New drinking water management plan for Metro Vancouver

The Metro Vancouver Board has approved a new Drinking Water Management Plan that ensures residents will continue to have access to safe and affordable drinking water and that the region’s drinking water resources and infrastructure are managed sustainably. 

 

“The programs and initiatives in the plan will result in superior drinking water quality, improved supply reliability and greater environmental protection,” said Metro Vancouver Board Chair Lois Jackson. “Efficient operation and an emphasis on water conservation will help defer the need for expensive new infrastructure.”

 

The 2011 Drinking Water Management Plan is one of a suite of strategic plans developed under the Metro Vancouver Sustainable Region Initiative and includes new actions to:

 

  • reduce greenhouse gases and help Metro Vancouver become energy neutral;
  • implement a Tap Water Campaign to encourage sustainable water use;
  • develop and implement a joint Water Use Plan for the Seymour and Capilano Watersheds to ensure a continued reliable drinking water supply while developing green hydropower in balance with protecting the environment;
  • apply Metro Vancouver’s Management System for Drinking Water to ensure continued delivery of top quality water;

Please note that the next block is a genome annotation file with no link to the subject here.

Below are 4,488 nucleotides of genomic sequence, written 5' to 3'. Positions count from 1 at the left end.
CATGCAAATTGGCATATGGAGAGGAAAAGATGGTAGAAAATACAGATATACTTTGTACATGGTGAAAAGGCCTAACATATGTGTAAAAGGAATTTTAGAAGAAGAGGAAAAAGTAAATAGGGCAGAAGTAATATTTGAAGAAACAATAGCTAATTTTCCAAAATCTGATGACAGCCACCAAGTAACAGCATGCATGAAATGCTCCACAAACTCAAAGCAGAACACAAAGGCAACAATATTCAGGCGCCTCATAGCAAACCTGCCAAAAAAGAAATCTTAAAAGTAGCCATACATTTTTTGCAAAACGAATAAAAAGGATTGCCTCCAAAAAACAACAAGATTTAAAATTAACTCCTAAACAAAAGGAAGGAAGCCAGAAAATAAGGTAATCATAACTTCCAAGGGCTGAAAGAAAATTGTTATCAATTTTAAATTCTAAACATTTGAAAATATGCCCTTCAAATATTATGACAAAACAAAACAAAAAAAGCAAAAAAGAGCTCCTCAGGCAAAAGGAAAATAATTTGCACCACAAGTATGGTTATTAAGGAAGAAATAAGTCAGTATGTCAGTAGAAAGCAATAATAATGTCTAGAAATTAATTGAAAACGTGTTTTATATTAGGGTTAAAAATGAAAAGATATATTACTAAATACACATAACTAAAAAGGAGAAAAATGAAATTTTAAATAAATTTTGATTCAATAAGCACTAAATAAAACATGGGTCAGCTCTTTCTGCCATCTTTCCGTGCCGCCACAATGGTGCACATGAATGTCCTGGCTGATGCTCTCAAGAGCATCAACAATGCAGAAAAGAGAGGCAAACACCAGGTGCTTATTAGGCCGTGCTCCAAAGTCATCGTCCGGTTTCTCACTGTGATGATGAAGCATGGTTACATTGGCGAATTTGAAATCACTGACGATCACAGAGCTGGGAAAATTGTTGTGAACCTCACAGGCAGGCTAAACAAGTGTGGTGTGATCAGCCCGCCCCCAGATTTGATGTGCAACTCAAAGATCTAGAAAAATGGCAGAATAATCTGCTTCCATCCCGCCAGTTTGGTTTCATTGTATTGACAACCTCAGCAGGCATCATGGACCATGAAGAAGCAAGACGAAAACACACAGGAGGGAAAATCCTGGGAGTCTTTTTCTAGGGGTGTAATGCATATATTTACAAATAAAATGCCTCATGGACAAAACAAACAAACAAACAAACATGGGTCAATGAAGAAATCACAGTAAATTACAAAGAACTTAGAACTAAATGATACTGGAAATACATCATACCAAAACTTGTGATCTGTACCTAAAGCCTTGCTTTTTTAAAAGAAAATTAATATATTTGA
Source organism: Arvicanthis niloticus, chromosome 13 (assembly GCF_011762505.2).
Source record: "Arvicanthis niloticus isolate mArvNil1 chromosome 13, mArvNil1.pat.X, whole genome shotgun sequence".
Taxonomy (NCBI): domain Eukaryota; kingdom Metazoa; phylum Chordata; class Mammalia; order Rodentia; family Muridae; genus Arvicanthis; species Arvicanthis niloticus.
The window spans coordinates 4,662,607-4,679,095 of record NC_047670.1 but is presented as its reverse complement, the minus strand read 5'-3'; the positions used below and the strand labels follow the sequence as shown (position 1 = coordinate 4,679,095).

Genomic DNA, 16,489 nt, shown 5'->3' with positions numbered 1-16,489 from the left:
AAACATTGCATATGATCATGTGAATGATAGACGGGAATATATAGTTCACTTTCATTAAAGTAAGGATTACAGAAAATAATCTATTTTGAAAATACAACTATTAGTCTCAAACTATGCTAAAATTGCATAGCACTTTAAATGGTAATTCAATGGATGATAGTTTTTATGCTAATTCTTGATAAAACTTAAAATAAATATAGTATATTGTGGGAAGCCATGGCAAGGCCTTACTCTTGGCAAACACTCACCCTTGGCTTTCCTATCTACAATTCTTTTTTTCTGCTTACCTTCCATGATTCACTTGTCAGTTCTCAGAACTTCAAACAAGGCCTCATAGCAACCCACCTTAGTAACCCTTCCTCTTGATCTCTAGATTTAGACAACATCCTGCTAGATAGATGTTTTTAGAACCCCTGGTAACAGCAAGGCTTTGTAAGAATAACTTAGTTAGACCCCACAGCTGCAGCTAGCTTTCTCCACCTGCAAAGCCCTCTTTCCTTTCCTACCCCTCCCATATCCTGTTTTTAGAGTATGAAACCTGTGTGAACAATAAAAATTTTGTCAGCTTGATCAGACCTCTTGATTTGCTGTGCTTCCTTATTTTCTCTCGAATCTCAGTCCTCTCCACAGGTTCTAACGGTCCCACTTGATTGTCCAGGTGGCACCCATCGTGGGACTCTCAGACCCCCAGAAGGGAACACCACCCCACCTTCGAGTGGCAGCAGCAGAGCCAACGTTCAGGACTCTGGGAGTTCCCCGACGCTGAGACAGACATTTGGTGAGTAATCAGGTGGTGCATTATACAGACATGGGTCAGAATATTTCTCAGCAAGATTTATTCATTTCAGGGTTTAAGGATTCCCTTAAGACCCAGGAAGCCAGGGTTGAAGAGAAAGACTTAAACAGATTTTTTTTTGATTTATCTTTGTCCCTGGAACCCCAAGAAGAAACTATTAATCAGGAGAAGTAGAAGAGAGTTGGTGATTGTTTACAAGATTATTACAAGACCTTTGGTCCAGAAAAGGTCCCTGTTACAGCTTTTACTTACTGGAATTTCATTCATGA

• develop the Seymour Water Treatment and Watershed Academy to further study and promote tap water

 

“Protecting our source watersheds and providing high quality tap water in our region for both current and future generations is a key part of Metro Vancouver’s long-term vision” said Metro Vancouver Water Committee Chair Tim Stevenson.  “We need to remember how precious our water is.”

 

Since 2010, a new state-of-the-art Seymour-Capilano Filtration Plant has been treating much of Metro Vancouver’s water. Treatment of the Coquitlam source is currently also being upgraded by adding ultraviolet disinfection to the existing ozone treatment system.

 

This new plan ensures the region’s water needs will be met affordably and sustainably, even as the population continues to grow.  It provides the means by which municipalities can achieve water conservation and other sustainability objectives, and encourages the use of water pricing strategies, for example, as well as partnerships with the industrial, commercial, institutional and agricultural sectors, and public education initiatives.

 

The plan was developed in a joint effort between Metro Vancouver and member municipalities and included consultation with external agencies and the public. Metro Vancouver owns and operates the regional water supply, treatment and distribution system and supplies water to the region’s municipalities who in turn distribute the water to residents and businesses. Three protected mountain watersheds, Capilano, Seymour, and Coquitlam are the sources of water supply for Metro Vancouver.

 

 


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